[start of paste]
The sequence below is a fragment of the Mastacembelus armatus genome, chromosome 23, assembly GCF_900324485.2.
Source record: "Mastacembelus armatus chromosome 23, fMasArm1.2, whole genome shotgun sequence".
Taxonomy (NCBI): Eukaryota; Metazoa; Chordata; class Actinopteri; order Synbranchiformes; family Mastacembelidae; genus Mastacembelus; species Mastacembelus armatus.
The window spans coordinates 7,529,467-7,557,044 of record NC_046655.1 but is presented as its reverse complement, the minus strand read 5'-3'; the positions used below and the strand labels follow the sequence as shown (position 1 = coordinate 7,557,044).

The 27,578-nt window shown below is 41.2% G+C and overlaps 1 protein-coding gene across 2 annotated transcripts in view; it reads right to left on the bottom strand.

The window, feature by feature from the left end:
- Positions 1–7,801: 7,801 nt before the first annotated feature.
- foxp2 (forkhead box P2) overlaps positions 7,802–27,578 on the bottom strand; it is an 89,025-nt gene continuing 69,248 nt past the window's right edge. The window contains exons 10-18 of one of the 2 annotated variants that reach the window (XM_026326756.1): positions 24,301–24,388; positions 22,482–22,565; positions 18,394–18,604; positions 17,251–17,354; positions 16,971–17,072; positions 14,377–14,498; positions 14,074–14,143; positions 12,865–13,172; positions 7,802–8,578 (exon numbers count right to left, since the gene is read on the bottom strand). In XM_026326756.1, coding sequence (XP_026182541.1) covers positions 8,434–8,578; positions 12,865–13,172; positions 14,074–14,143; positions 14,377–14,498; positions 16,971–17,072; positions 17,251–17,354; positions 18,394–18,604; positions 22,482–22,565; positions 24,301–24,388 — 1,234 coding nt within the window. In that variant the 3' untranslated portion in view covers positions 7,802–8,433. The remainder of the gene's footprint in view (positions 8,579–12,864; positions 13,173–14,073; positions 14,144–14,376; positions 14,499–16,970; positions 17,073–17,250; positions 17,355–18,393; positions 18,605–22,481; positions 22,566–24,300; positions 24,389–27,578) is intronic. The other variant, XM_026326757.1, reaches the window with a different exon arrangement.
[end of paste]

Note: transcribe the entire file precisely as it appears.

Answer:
The sequence below is a fragment of the Mastacembelus armatus genome, chromosome 23, assembly GCF_900324485.2.
Source record: "Mastacembelus armatus chromosome 23, fMasArm1.2, whole genome shotgun sequence".
Taxonomy (NCBI): Eukaryota; Metazoa; Chordata; class Actinopteri; order Synbranchiformes; family Mastacembelidae; genus Mastacembelus; species Mastacembelus armatus.
The window spans coordinates 7,529,467-7,557,044 of record NC_046655.1 but is presented as its reverse complement, the minus strand read 5'-3'; the positions used below and the strand labels follow the sequence as shown (position 1 = coordinate 7,557,044).

The 27,578-nt window shown below is 41.2% G+C and overlaps 1 protein-coding gene across 2 annotated transcripts in view; it reads right to left on the bottom strand.

The window, feature by feature from the left end:
- Positions 1–7,801: 7,801 nt before the first annotated feature.
- foxp2 (forkhead box P2) overlaps positions 7,802–27,578 on the bottom strand; it is an 89,025-nt gene continuing 69,248 nt past the window's right edge. The window contains exons 10-18 of one of the 2 annotated variants that reach the window (XM_026326756.1): positions 24,301–24,388; positions 22,482–22,565; positions 18,394–18,604; positions 17,251–17,354; positions 16,971–17,072; positions 14,377–14,498; positions 14,074–14,143; positions 12,865–13,172; positions 7,802–8,578 (exon numbers count right to left, since the gene is read on the bottom strand). In XM_026326756.1, coding sequence (XP_026182541.1) covers positions 8,434–8,578; positions 12,865–13,172; positions 14,074–14,143; positions 14,377–14,498; positions 16,971–17,072; positions 17,251–17,354; positions 18,394–18,604; positions 22,482–22,565; positions 24,301–24,388 — 1,234 coding nt within the window. In that variant the 3' untranslated portion in view covers positions 7,802–8,433. The remainder of the gene's footprint in view (positions 8,579–12,864; positions 13,173–14,073; positions 14,144–14,376; positions 14,499–16,970; positions 17,073–17,250; positions 17,355–18,393; positions 18,605–22,481; positions 22,566–24,300; positions 24,389–27,578) is intronic. The other variant, XM_026326757.1, reaches the window with a different exon arrangement.